Wall of fame

Many students, interns and volunteers who have attended the our Field Research Program, have gone on to enjoy careers and great success in a variety of fields. You can learn more about some of these great success stories right here.

James PhD research focus was aimed towards investigating the mechanisms behind putative magnetic field discrimination by sharks in navigation behaviour.

Following the completion of this, James joined the CSULB Shark Lab as Post-doctoral fellow

I first travelled to South Africa in 2007, volunteering in Gansbaai working on a white sharks ecotourism boat. In 2008, I was among the first ever cohort of Oceans Research (then known as SAMPLA) interns, returning in 2009 as the original field specialist. South Africa became my home, and I ended up moving back to Gansbaai. I am now a PhD student affiliated with Murdoch University looking at comparing the fine scale movements of several populations of white sharks on a global scale.

The skills and connections gained during my time in Mossel Bay were crucial to my development as a marine scientist and young adult. Skippering boats, animal tracking and working with white sharks are now part of my daily life and I’ve traveled the world working with these amazing animals.

I’m still friends with many of my cohorts and the interns I managed.

You can keep up with my movements on twitter @JewellResearch and my research on Research Gate.

Antonin was Oceans Research’s first intern. As a doctoral candidate at Reunion Island University, Antonin is currently conducting one of the world’s biggest tagging programs on bull and tiger sharks.

They have tagged more than 80 sharks, and deployed more than 50 VR2W receivers along the west coast of the Island. The aim of the study is to study behavioural ecology of tiger and bull sharks there following an increase in the number of shark attacks. He is also working for the IRD (Institut de Recherche pour le développement).

Dr. Fabrice Jaine is a marine ecologist, nature photographer and science communicator. After his time as an Oceans Research intern he moved to Australia for his PhD research on ‘Project Manta’, which resulted in the first detailed examination of the movement, dispersal capabilities, diving behaviour and habitat use patterns of reef manta rays.

Upon the successful completion of his PhD in 2013, Fabrice joined the Marine Megafauna Foundation as a Senior Scientist.

He is now the Animal Tracking Facility’s Science Coordinator & Data Manager for IMOS in Australia.

An avid and established photographer, his work has recently been featured in Australian Geographic, Sport Diving Magazine and Beyond Blue Magazine. Fabrice also received the Merit of Excellence Award at the 2013 Ocean Geographic Pictures of the Year Competition.

Riley Elliott is currently a doctoral candidate at the University of Auckland, New Zealand where he is conducting the country's largest ever blue shark satellite tagging program.

In addition, he is spear heading the campaign to have shark-finning outlawed in New Zealand through lobbying parliament and exposing New Zealand’s antiquated shark fishing laws in the media. His work was recently recognised by Discovery Channel, and he was recruited to host Shark weeks – top 10 sharkdown.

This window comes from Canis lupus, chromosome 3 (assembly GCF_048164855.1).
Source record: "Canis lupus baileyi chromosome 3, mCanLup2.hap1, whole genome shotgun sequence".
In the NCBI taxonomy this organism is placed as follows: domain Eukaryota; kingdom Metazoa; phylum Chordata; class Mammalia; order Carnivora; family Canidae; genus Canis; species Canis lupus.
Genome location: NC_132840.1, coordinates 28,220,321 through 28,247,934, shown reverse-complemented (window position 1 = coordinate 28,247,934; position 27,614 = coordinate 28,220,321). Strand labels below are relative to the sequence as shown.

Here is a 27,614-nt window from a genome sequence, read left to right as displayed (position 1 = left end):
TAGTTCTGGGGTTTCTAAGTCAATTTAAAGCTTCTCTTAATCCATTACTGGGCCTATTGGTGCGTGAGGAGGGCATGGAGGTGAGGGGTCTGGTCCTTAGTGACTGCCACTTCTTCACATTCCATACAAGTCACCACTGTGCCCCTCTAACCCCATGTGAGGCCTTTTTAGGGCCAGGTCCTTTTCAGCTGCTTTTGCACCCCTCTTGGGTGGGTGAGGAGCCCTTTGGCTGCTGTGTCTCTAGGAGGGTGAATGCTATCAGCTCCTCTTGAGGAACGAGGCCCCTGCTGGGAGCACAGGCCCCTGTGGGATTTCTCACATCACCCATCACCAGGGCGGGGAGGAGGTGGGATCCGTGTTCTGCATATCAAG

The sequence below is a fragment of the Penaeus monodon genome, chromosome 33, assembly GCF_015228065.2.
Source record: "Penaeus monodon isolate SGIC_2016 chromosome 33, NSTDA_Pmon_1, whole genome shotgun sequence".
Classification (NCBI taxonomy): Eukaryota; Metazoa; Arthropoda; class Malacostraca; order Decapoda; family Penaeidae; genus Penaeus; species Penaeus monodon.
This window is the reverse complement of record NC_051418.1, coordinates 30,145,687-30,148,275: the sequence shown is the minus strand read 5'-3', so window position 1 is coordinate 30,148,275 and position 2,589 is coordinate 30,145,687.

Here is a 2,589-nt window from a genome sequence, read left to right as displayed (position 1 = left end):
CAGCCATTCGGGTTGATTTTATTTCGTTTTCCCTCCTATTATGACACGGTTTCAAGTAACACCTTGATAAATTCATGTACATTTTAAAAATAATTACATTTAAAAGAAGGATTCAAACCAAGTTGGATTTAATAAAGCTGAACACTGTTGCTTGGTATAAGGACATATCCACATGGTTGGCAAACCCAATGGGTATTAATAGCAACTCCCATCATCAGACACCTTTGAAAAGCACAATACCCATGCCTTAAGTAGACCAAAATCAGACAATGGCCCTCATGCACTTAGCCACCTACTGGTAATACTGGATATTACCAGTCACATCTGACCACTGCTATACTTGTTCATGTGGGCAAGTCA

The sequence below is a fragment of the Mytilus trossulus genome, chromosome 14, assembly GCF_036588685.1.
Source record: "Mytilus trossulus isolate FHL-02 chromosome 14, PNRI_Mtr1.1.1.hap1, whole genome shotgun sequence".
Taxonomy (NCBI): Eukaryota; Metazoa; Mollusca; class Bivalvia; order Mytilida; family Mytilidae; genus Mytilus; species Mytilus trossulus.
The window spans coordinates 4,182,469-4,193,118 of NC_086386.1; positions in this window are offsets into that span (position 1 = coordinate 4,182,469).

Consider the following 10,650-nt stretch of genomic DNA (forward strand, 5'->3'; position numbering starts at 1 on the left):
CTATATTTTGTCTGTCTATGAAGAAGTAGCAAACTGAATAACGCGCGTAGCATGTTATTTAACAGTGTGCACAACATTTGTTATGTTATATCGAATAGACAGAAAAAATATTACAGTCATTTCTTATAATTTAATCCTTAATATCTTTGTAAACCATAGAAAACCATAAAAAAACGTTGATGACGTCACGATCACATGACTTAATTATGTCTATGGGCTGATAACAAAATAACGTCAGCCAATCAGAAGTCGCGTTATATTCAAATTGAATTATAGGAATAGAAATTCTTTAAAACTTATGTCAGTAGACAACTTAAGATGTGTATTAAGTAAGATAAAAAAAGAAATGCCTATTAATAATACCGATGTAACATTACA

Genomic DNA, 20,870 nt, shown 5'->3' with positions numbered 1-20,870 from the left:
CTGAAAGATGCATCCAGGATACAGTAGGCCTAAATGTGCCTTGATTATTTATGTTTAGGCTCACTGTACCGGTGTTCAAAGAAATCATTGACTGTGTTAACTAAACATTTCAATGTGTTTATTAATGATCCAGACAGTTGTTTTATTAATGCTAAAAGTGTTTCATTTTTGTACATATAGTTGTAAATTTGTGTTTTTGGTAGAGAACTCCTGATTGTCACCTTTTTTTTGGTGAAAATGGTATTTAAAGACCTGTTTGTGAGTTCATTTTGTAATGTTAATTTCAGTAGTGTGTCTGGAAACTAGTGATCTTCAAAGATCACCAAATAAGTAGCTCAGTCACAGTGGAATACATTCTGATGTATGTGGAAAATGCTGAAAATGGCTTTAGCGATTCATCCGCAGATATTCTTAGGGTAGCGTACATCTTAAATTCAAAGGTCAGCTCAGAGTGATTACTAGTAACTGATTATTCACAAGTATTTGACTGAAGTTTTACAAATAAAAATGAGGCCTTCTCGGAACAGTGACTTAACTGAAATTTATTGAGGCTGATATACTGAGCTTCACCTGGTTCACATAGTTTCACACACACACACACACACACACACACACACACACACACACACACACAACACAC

"Without the experience obtained with Oceans Research, I would not have been able to undertake megafauna research. Going through a structured institute like Oceans Research, you gain such experience which is otherwise very hard to come by. I owe my career to this institute and I will never forget that".

Lucille has always been fascinated with marine life, the underwater and Jacques Cousteau. Being from a landlocked country, she quickly developed the craving to travel and explore higher seas.

She was able to travel and gain some invaluable experience in volunteering and working for numerous programmes overseas, notably by doing an internship in Mossel Bay with Oceans Research. After completing her Master thesis on the on the behaviour of cleaner shrimps in the Red Sea, she decided to travel to Australia to do her PhD on the sensory systems of sharks, which led her to collaborate again with Oceans Research and its beautiful great white sharks.

During her PhD she explored the auditory sense of elasmobranchs. It has been a challenge, as it is a very poorly known system and sharks are not the easiest group of animals to work with. She learned patience and determination!

She is now a Postdoctoral Research Fellow at the University of Exeter in the UK.

"During my time at Oceans, I learned a lot from the scientists in charge and the field specialists who happily shared their knowledge and experience. It was also an eye opener of how tough science can be, while being exciting and amazingly rewarding. It strengthened my motivation to further my education with a Master and then a PhD. Oceans Research offers a really great base for scientists to perform cutting-edge science and I was very lucky to benefit from it again when I came back to Oceans Research as a researcher".

I will always be thankful for everything I learnt during my time at Oceans Research. Oceans Research is incredibly unique in the sense that it brings like-minded people from all over the world together in a beautiful setting to achieve the same goals.

To top it all off, I witnessed some of the most spectacular displays of wildlife behavior I know I will ever see in my life.

Hands-on field work is important as it shows prospective employers that you have the ability to apply theoretical principles to practical research in the real world.

Lauren obtained her PhD at the University of Western Australia working on the movement and trophic ecology of manta rays in the St Joseph Atoll in Seychelles

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